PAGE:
Here are some key components of a well-designed landing page:

  • Headline: The headline is perhaps the most important as it is the first thing that visitors see. Your headline should clearly describe your offer and match the search query as closely as possible. An engaging headline is far more likely to get visitors to read through the rest of the page.
  • Copy: Well-written copy is what distinguishes your business from the competition. You can expect a stronger response by focusing on the benefits of your products or services. But aim to be as succinct as possible as no one has the patience or time to read through blocks of text.
  • Lead form: The lead form is another critical component and is where visitors enter in their information to get started with your product or service. But keep the fields to a minimum as asking for too much information can have a negative impact on conversions.
  • Image: Images do a far better job of attracting attention than blocks of text. Include an image that is relevant to your landing page to make it more appealing.

Here is an example of an effective landing page from Shopify:

Adwords 3

Creating individual landing pages for each ad group definitely requires more effort. But you would have far better results by taking this approach instead of using a generic landing page.

3. You Don’t Build Trust

Unless you’re Coca-Cola or other Fortune 500 company, most people won’t know anything about your brand.

So it’s your job to build trust with your visitors and answer any objections they might have. Even with a compelling call-to-action or fast loading pages, visitors will quickly bounce out if they have any doubts. Failing to establish trust is a major reason why most people don’t convert.

Just imagine your own reaction if you were to land on a page like this:

Adwords 4

The page is overly cluttered and fails to build trust so don’t make the same mistake here.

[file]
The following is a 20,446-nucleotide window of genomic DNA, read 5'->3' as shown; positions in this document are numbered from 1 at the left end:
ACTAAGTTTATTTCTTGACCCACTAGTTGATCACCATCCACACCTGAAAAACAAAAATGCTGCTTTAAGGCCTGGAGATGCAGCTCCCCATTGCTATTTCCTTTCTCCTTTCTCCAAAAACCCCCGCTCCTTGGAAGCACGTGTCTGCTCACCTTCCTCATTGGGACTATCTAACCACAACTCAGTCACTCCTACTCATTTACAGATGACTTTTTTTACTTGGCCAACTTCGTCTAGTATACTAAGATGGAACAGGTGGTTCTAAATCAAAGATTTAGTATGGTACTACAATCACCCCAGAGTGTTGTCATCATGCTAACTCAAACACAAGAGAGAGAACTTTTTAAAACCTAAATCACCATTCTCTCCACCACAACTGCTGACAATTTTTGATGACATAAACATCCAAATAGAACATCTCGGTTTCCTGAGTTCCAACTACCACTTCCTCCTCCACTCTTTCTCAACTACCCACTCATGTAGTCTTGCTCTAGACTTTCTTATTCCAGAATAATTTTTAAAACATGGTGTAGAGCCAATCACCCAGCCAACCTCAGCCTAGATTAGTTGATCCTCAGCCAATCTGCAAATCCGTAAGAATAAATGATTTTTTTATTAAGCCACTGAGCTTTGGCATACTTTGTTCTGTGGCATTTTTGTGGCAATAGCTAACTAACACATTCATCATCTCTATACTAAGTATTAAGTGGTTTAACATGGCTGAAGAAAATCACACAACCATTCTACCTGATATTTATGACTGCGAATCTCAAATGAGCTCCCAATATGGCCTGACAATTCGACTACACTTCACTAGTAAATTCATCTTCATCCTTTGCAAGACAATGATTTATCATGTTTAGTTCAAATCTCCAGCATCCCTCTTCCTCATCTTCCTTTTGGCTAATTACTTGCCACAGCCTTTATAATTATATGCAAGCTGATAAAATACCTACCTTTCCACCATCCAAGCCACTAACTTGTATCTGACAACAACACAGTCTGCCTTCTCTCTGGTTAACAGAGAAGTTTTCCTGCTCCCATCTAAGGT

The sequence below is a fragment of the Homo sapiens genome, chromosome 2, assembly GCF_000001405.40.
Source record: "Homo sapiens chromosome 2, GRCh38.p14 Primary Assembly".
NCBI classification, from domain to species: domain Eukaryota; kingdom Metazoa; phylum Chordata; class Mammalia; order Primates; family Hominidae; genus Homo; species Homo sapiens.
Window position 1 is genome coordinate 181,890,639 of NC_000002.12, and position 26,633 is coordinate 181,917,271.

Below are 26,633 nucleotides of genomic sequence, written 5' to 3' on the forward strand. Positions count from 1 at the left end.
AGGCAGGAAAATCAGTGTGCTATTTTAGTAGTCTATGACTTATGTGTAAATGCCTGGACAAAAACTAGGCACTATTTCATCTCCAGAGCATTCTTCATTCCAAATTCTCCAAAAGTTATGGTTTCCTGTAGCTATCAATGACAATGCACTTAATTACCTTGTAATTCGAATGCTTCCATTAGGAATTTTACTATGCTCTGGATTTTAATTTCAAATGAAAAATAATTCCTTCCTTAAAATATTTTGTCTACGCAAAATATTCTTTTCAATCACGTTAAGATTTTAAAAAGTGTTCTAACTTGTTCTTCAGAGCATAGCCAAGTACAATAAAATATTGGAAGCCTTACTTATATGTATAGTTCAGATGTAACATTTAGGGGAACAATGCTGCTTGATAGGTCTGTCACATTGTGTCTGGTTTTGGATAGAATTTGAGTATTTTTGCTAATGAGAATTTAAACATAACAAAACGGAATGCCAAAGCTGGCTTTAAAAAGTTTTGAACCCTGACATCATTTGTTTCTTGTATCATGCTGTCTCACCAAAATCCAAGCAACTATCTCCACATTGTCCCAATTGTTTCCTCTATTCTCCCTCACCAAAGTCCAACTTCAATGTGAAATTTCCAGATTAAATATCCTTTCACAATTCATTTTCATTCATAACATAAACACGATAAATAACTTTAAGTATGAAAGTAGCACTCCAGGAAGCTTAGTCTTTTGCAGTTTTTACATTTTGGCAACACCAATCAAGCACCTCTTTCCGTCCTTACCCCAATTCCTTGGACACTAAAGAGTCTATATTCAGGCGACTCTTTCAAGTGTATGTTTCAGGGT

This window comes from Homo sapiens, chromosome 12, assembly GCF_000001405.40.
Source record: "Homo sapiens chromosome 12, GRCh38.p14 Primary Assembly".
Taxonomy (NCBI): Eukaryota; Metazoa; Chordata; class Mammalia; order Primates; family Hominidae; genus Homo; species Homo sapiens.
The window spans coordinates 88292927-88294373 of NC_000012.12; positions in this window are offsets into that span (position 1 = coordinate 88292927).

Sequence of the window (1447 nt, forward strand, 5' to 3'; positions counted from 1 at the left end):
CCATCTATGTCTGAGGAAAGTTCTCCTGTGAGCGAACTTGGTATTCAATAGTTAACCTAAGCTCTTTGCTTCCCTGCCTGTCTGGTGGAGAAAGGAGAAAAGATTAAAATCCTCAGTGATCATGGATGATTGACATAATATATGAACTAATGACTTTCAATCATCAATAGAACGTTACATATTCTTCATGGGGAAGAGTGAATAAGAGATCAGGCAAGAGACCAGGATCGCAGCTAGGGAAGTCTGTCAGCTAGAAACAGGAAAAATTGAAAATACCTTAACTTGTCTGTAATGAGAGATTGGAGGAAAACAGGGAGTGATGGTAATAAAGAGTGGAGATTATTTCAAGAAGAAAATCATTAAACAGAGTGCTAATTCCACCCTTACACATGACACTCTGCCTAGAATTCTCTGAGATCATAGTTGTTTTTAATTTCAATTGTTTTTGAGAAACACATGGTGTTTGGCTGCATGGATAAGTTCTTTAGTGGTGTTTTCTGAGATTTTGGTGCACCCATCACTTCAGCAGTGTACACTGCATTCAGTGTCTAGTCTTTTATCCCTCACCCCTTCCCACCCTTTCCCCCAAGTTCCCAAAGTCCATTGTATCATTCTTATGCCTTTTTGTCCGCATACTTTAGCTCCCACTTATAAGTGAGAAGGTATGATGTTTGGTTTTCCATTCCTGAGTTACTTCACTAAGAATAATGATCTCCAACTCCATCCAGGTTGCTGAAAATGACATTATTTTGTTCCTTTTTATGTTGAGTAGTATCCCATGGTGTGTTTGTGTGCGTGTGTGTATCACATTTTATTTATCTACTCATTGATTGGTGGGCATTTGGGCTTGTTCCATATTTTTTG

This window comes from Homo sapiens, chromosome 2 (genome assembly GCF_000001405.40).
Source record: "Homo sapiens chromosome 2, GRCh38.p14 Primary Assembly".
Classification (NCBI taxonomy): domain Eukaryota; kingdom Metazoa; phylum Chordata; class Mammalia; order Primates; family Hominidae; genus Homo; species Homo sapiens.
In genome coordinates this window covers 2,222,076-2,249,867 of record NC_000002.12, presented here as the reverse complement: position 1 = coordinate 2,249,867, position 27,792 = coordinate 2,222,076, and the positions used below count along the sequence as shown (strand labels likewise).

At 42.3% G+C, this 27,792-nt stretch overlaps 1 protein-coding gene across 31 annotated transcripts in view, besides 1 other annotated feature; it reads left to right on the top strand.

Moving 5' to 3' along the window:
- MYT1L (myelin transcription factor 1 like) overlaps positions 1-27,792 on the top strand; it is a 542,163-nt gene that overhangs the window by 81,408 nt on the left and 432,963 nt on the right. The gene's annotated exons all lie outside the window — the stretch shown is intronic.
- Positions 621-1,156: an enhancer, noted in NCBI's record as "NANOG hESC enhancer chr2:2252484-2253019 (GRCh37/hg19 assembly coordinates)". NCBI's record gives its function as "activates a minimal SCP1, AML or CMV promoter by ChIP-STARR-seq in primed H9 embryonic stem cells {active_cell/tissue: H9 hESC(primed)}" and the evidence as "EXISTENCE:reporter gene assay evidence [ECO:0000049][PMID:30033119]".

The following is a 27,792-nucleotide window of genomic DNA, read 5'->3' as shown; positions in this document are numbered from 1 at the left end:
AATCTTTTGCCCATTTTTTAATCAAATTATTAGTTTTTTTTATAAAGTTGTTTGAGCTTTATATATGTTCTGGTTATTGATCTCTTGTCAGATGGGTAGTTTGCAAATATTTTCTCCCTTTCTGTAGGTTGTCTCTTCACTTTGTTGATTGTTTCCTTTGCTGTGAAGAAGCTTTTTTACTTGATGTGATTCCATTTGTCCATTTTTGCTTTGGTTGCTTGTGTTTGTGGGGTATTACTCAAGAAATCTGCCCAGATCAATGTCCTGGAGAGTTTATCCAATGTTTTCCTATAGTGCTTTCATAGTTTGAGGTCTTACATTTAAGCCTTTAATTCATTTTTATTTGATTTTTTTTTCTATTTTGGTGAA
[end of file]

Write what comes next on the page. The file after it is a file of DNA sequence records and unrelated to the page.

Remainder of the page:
A survey by Econsultancy and Toluna asked participants which factors helped them to determine a trustworthy site:

Adwords 5

Many responded with having a professional and well-designed site.

But what generated the highest response was the inclusion of trustmarks which verify that a website is legitimate. If visitors are going to enter in their personal details such as their names, email address, and even credit card numbers, they want to know that their data is safe.

Here are some examples of trust seals:

Adwords 6

Just the inclusion of a trust seal has been shown to have a positive impact on conversions.

Social proof is another powerful way to build trust with your visitors. If a product or service receives positive reviews or is recommended by trusted individuals, we are more likely to have a more favourable attitude towards it. In fact, user reviews are proven sales drivers as they can eliminate any doubts that potential customers may have.

Here is an example of social proof on Dropbox’s business page:

Adwords 7

The inclusion of the testimonial as seen here is another effective way to establish trust.

In addition to having a professional design for your website, use trust seals and other forms of social proof to build trust with your visitors. Even a single change such as the addition of a trust seal can boost conversions on your landing pages.


AdWords continues to be an effective channel to reach target audiences. But if your campaigns aren’t generating any sales, your business is losing money.

Familiarise yourself with each keyword match type for better ad targeting and create optimised landing pages for each ad group. Establishing trust with your visitors is another must to get visitors to take any desired actions whether to make a purchase or try a free trial.

Avoid some of the common mistakes outlined here and follow our recommendations to boost the conversion rates for your AdWords campaigns.

The post Not Getting Any Sales from Adwords? Here’s Why Dummy | Paid Traffic appeared first on Home Business Magazine.

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    Updated on 19 October 2018